There’s simply no getting around the Dodgers’ rich and glorious past that includes six World Series titles, 18 Fall Classic appearances, and an extensive list of baseball’s greatest players such as Jackie Robinson, Duke Snider, Roy Campanella, Pee Wee Reese, Sandy Koufax and Don Drysdale, who have donned that classic uniform.
On the other hand, the Angels have been around since 1961, count infielder Rod Carew, outfielder Reggie Jackson and pitcher Nolan Ryan as Hall of Famers, and claim one World Series banner earned in 2002.
This past weekend at a jammed-packed Angel Stadium, the Dodgers dropped two of three inter-league matches, and have now lost six consecutive series to the Halos, who are 54-38 all-time versus the Dodgers.
Backed by a potent lineup that features recently-acquired free agent first baseman Albert Pujols, the Angels also have rising star Mike Trout, who drove in the go-ahead run with his sixth inning solo homer in Friday’s 8-5 come-from-behind victory, and young outfield slugger Mark Trumbo, who leads the Angels with 17 homers and 49 runs batted in.
The Dodgers staked Chad Billingsley to a five-run cushion after two innings, but he faltered and departed having allowed 10 hits and six earned runs in five innings.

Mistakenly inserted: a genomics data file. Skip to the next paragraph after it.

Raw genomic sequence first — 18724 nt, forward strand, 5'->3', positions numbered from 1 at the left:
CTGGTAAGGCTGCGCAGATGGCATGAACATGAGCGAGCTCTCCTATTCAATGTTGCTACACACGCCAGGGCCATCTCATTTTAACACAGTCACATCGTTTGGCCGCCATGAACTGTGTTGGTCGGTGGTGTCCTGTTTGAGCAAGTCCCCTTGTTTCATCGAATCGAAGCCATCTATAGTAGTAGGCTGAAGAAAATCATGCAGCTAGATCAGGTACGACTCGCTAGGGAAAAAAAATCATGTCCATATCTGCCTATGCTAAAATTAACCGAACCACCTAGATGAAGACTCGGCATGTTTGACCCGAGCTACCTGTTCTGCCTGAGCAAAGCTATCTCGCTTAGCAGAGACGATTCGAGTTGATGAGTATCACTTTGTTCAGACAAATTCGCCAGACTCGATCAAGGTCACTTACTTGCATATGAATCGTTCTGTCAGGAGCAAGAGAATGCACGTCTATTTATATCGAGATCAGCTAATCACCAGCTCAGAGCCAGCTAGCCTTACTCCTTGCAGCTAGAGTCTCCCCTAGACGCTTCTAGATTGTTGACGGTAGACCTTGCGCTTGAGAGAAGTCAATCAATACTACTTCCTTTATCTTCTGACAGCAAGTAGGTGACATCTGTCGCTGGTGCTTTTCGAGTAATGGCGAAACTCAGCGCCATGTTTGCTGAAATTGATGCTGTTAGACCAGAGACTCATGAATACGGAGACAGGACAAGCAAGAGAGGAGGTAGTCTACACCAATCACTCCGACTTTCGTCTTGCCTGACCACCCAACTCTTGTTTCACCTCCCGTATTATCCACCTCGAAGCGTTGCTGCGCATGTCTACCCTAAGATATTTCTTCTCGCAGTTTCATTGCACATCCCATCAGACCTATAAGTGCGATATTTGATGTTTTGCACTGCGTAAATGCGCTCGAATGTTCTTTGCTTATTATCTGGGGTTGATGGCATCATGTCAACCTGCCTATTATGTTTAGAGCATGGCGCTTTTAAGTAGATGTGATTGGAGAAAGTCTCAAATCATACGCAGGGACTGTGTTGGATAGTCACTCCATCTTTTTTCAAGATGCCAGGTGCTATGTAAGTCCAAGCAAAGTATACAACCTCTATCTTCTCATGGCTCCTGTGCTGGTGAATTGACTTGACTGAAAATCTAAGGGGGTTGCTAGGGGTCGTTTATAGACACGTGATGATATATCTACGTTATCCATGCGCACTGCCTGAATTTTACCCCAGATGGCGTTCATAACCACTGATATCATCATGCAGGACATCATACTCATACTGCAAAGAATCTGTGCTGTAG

It’s not as though the Dodgers are void of young talent. They have shortstop Dee Gordon, but center fielder Matt Kemp, their best overall player, has been sidelined since late May and likely won’t return until after the All-Star break.
The Dodgers also employ right fielder Andre Ethier, who has 55 RBIs, second best in the National League, with 10 homers.
During Sunday’s 5-3 loss, the Dodgers scored a run in the first inning on a two-out single by Bobby Abreu, and then added a run in the second on Gordon’s grounder.
But it took one swing by Peter Bourjos in the second inning to knot it at 2-2, as he launched a homer to deep left, and it became 3-2 in the fifth when Pujols singled in the 20-year-old center fielder Trout (infield hit), who paces the American League with 21 stolen bases.
The Dodgers tied it at 3-3 on Adam Kennedy’s sacrifice fly in the sixth, but in the seventh, Trumbo’s single plated Pujols (walk), and Howie Kendrick drove in Kendrys Morales (hit by pitch).
The middle game went to the Dodgers 3-1 as Gordon shined with his glove and bat. In the first inning, Gordon singled to right, stole second, and when Jerry Hairston Jr. bounced to Pujols, he opted to nab the speedy Gordon at third base, but the throw hit him, and sent Gordon racing home with the first run.
“This is a big win for us,” said Dodgers’ Manager Don Mattingly. “We needed this win.”
Hairston reached on a fielder’s choice, and scored on a throwing miscue by third baseman Maicer Izturis.
Kendrick led off the fifth inning with a double to left center, and came around on Erick Aybar’s hit.
Torii Hunter’s two-out liner to center field was hauled in by Elian Herrera, otherwise it would have been a three-run homer.
In the sixth inning, Gordon tripled into the gap in left, and scored on Hairston’s single.
And that’s how it went between these old rivals.
Rick Assad has been a sportswriter for more than two decades. He has a political science degree from UCLA, a journalism degree from CSUN, is a staff writer for diamondboxing.com, and is a columnist for socalboxing.wordpress.com. You may e-mail him at email@example.com.